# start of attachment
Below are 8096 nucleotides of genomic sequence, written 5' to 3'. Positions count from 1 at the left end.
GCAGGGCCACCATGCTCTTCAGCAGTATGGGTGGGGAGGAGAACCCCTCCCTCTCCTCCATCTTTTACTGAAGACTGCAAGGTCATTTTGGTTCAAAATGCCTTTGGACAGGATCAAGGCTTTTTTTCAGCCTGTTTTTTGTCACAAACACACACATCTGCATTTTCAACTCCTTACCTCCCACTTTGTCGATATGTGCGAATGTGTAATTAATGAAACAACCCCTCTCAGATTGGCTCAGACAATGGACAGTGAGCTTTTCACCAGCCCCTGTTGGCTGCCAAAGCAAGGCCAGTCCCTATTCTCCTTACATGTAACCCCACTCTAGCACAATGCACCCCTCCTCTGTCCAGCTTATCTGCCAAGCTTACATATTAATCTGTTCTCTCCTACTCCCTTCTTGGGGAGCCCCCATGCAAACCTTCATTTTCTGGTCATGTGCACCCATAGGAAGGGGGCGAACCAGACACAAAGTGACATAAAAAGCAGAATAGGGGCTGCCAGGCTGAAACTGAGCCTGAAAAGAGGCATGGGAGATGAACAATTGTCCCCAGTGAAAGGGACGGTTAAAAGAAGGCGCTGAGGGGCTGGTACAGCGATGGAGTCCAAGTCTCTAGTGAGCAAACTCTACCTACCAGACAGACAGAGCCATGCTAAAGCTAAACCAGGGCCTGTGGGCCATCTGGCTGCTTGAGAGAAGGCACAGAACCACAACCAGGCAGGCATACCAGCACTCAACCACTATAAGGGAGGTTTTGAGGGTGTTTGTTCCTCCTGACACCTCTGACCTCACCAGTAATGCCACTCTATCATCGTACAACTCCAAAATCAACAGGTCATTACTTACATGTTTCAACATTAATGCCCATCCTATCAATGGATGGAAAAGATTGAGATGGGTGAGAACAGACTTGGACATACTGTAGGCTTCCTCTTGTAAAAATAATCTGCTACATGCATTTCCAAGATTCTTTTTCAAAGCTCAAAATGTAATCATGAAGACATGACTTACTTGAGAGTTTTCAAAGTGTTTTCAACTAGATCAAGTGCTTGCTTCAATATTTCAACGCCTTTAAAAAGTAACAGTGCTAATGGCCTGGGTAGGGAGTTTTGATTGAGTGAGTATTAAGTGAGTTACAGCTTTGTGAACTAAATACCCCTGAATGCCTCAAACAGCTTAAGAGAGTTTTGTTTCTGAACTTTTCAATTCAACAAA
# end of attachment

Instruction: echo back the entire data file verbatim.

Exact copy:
Below are 8096 nucleotides of genomic sequence, written 5' to 3'. Positions count from 1 at the left end.
GCAGGGCCACCATGCTCTTCAGCAGTATGGGTGGGGAGGAGAACCCCTCCCTCTCCTCCATCTTTTACTGAAGACTGCAAGGTCATTTTGGTTCAAAATGCCTTTGGACAGGATCAAGGCTTTTTTTCAGCCTGTTTTTTGTCACAAACACACACATCTGCATTTTCAACTCCTTACCTCCCACTTTGTCGATATGTGCGAATGTGTAATTAATGAAACAACCCCTCTCAGATTGGCTCAGACAATGGACAGTGAGCTTTTCACCAGCCCCTGTTGGCTGCCAAAGCAAGGCCAGTCCCTATTCTCCTTACATGTAACCCCACTCTAGCACAATGCACCCCTCCTCTGTCCAGCTTATCTGCCAAGCTTACATATTAATCTGTTCTCTCCTACTCCCTTCTTGGGGAGCCCCCATGCAAACCTTCATTTTCTGGTCATGTGCACCCATAGGAAGGGGGCGAACCAGACACAAAGTGACATAAAAAGCAGAATAGGGGCTGCCAGGCTGAAACTGAGCCTGAAAAGAGGCATGGGAGATGAACAATTGTCCCCAGTGAAAGGGACGGTTAAAAGAAGGCGCTGAGGGGCTGGTACAGCGATGGAGTCCAAGTCTCTAGTGAGCAAACTCTACCTACCAGACAGACAGAGCCATGCTAAAGCTAAACCAGGGCCTGTGGGCCATCTGGCTGCTTGAGAGAAGGCACAGAACCACAACCAGGCAGGCATACCAGCACTCAACCACTATAAGGGAGGTTTTGAGGGTGTTTGTTCCTCCTGACACCTCTGACCTCACCAGTAATGCCACTCTATCATCGTACAACTCCAAAATCAACAGGTCATTACTTACATGTTTCAACATTAATGCCCATCCTATCAATGGATGGAAAAGATTGAGATGGGTGAGAACAGACTTGGACATACTGTAGGCTTCCTCTTGTAAAAATAATCTGCTACATGCATTTCCAAGATTCTTTTTCAAAGCTCAAAATGTAATCATGAAGACATGACTTACTTGAGAGTTTTCAAAGTGTTTTCAACTAGATCAAGTGCTTGCTTCAATATTTCAACGCCTTTAAAAAGTAACAGTGCTAATGGCCTGGGTAGGGAGTTTTGATTGAGTGAGTATTAAGTGAGTTACAGCTTTGTGAACTAAATACCCCTGAATGCCTCAAACAGCTTAAGAGAGTTTTGTTTCTGAACTTTTCAATTCAACAAA